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What's New In the Adirondacks

Adirondack Folk Music For Virgin Ears

If you're like me, you know nothing about folk music - especially Adirondack folk music. The traditional music of the Northeast fiddles with an identity crisis, a mesh of nations coming together forming many Adirondack sounds and very few know where they originated.


First off, what does Adirondack folk music sound like? A sweet mix of Northern Ireland work songs with homemade musical traditions of England, Scotland, Canada and the rural New York lumberjacks in the 1800s makes a blend of Celtic energy and the hard knock life of the Adirondack woodlands.

Pioneers to the land played with anything they had. Guitars, fiddles, voice and even beer bottles were used as communal gatherings invited traveling peddlers, laborers and trappers to tell tales from all points of America and Europe. These are songs of spectrum emotion and act as a living diary connecting the then to the now, an ode to the early Mohawk Indian social songs from the region.

Thumbnail image for 12119204146_528c586ba2_c.jpgFolk music in the Adirondacks is well and thriving.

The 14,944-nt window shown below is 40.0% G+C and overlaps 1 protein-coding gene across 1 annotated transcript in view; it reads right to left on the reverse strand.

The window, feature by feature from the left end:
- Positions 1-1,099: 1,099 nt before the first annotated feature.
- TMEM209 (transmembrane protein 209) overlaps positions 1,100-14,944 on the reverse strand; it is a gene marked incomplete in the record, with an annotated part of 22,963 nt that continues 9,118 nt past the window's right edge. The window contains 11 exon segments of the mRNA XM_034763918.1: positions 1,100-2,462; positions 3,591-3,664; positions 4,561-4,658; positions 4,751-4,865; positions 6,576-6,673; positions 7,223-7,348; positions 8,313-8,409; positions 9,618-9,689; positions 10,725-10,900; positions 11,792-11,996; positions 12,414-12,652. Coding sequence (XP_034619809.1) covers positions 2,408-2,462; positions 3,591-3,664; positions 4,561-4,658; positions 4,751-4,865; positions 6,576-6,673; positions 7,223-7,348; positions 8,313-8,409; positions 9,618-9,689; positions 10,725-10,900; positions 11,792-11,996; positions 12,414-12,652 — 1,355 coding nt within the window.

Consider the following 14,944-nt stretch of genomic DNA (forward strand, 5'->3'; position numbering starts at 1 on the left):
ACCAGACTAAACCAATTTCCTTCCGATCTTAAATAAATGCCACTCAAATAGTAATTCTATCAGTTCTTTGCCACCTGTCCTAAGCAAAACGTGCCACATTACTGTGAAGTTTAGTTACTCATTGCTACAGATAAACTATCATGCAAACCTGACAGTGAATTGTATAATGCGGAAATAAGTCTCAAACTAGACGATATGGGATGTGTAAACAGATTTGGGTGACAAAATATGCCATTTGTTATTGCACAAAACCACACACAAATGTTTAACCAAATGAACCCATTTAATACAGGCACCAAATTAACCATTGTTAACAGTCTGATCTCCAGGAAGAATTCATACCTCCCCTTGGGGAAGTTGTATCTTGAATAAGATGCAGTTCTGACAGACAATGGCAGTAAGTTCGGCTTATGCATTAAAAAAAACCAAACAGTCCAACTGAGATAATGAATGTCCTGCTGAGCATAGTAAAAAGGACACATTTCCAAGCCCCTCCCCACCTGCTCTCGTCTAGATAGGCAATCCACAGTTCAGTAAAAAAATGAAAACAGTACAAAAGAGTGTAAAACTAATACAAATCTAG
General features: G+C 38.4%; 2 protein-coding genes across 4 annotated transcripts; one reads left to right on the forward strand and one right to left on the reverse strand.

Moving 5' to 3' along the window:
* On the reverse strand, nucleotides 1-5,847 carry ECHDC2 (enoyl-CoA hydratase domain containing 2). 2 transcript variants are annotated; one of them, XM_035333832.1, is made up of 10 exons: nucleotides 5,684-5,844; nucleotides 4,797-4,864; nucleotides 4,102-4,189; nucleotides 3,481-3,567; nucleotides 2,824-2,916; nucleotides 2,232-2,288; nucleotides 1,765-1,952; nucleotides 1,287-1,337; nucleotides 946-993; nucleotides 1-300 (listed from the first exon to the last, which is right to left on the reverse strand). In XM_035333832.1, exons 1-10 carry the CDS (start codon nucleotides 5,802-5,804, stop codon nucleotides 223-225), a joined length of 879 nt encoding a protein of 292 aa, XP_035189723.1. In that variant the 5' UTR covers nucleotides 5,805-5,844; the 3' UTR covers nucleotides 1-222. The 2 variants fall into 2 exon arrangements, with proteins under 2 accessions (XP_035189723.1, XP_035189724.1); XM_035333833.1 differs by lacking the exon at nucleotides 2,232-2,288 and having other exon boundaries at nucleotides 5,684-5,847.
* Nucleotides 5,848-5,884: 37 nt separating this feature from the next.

• The recent 2013 PBS documentary Songs to Keep highlights the major work of Marjorie Lansing Porter who recorded the traditional sounds of Adirondack folk music in the 40s and 50s and connects the modern folk community with its predecessors.
  • The DIY-styled folk community concludes the Adirondack summers with an annual folk music festival in Schroon Lake. A community favorite, the folk music festival marries folk acts from the North Country, Vermont and beyond with local craftsmen and artisans.

Of course the best way to experience Adirondack folk music is to listen to it yourself. What are some of your favorite local folk musicians?

Check out our events guide for live folk music in the area>>

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